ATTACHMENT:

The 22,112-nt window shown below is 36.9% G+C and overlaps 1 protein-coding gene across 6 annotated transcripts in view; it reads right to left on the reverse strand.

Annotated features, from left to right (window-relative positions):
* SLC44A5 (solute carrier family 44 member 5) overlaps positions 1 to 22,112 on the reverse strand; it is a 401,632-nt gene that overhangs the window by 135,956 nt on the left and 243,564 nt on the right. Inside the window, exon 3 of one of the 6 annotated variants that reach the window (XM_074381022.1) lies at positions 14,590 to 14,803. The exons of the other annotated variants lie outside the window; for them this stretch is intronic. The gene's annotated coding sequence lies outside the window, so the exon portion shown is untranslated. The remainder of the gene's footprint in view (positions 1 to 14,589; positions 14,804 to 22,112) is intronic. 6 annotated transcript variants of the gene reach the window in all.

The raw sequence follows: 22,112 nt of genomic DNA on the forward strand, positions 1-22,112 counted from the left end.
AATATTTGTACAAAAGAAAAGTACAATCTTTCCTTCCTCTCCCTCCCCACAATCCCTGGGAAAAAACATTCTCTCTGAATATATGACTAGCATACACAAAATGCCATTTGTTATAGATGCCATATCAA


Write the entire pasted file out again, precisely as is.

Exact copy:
The 22,112-nt window shown below is 36.9% G+C and overlaps 1 protein-coding gene across 6 annotated transcripts in view; it reads right to left on the reverse strand.

Annotated features, from left to right (window-relative positions):
* SLC44A5 (solute carrier family 44 member 5) overlaps positions 1 to 22,112 on the reverse strand; it is a 401,632-nt gene that overhangs the window by 135,956 nt on the left and 243,564 nt on the right. Inside the window, exon 3 of one of the 6 annotated variants that reach the window (XM_074381022.1) lies at positions 14,590 to 14,803. The exons of the other annotated variants lie outside the window; for them this stretch is intronic. The gene's annotated coding sequence lies outside the window, so the exon portion shown is untranslated. The remainder of the gene's footprint in view (positions 1 to 14,589; positions 14,804 to 22,112) is intronic. 6 annotated transcript variants of the gene reach the window in all.

The raw sequence follows: 22,112 nt of genomic DNA on the forward strand, positions 1-22,112 counted from the left end.
AATATTTGTACAAAAGAAAAGTACAATCTTTCCTTCCTCTCCCTCCCCACAATCCCTGGGAAAAAACATTCTCTCTGAATATATGACTAGCATACACAAAATGCCATTTGTTATAGATGCCATATCAA